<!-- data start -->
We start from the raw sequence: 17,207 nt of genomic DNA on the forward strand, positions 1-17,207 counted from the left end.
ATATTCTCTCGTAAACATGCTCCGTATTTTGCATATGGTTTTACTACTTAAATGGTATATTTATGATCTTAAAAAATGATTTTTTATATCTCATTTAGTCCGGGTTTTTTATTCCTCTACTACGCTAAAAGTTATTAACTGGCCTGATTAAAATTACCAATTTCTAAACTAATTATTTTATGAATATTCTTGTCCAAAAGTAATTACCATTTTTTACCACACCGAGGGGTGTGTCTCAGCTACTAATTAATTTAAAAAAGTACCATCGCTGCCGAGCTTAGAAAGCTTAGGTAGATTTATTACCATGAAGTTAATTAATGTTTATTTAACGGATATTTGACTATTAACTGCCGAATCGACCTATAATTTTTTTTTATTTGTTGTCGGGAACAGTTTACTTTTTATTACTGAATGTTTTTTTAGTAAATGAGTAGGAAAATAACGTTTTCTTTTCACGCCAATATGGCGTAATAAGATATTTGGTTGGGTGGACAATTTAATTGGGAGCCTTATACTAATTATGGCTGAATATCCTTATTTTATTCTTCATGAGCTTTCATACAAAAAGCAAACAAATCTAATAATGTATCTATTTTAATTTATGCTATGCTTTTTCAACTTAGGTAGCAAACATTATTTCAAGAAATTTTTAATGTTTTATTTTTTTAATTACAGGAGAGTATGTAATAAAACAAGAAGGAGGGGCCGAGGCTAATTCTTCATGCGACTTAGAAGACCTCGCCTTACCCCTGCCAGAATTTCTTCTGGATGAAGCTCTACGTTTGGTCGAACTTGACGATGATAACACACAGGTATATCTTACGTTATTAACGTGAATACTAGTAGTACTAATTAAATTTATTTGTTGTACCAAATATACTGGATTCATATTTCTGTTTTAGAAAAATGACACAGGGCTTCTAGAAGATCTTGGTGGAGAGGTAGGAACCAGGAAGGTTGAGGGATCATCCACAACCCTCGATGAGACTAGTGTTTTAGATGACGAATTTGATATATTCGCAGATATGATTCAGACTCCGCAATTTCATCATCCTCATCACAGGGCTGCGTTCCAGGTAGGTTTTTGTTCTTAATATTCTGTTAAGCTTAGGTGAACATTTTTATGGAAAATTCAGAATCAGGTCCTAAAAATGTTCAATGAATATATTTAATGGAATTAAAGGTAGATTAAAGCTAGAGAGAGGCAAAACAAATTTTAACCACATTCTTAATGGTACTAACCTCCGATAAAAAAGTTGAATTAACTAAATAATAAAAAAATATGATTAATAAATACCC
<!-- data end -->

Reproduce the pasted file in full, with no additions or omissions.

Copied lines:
We start from the raw sequence: 17,207 nt of genomic DNA on the forward strand, positions 1-17,207 counted from the left end.
ATATTCTCTCGTAAACATGCTCCGTATTTTGCATATGGTTTTACTACTTAAATGGTATATTTATGATCTTAAAAAATGATTTTTTATATCTCATTTAGTCCGGGTTTTTTATTCCTCTACTACGCTAAAAGTTATTAACTGGCCTGATTAAAATTACCAATTTCTAAACTAATTATTTTATGAATATTCTTGTCCAAAAGTAATTACCATTTTTTACCACACCGAGGGGTGTGTCTCAGCTACTAATTAATTTAAAAAAGTACCATCGCTGCCGAGCTTAGAAAGCTTAGGTAGATTTATTACCATGAAGTTAATTAATGTTTATTTAACGGATATTTGACTATTAACTGCCGAATCGACCTATAATTTTTTTTTATTTGTTGTCGGGAACAGTTTACTTTTTATTACTGAATGTTTTTTTAGTAAATGAGTAGGAAAATAACGTTTTCTTTTCACGCCAATATGGCGTAATAAGATATTTGGTTGGGTGGACAATTTAATTGGGAGCCTTATACTAATTATGGCTGAATATCCTTATTTTATTCTTCATGAGCTTTCATACAAAAAGCAAACAAATCTAATAATGTATCTATTTTAATTTATGCTATGCTTTTTCAACTTAGGTAGCAAACATTATTTCAAGAAATTTTTAATGTTTTATTTTTTTAATTACAGGAGAGTATGTAATAAAACAAGAAGGAGGGGCCGAGGCTAATTCTTCATGCGACTTAGAAGACCTCGCCTTACCCCTGCCAGAATTTCTTCTGGATGAAGCTCTACGTTTGGTCGAACTTGACGATGATAACACACAGGTATATCTTACGTTATTAACGTGAATACTAGTAGTACTAATTAAATTTATTTGTTGTACCAAATATACTGGATTCATATTTCTGTTTTAGAAAAATGACACAGGGCTTCTAGAAGATCTTGGTGGAGAGGTAGGAACCAGGAAGGTTGAGGGATCATCCACAACCCTCGATGAGACTAGTGTTTTAGATGACGAATTTGATATATTCGCAGATATGATTCAGACTCCGCAATTTCATCATCCTCATCACAGGGCTGCGTTCCAGGTAGGTTTTTGTTCTTAATATTCTGTTAAGCTTAGGTGAACATTTTTATGGAAAATTCAGAATCAGGTCCTAAAAATGTTCAATGAATATATTTAATGGAATTAAAGGTAGATTAAAGCTAGAGAGAGGCAAAACAAATTTTAACCACATTCTTAATGGTACTAACCTCCGATAAAAAAGTTGAATTAACTAAATAATAAAAAAATATGATTAATAAATACCC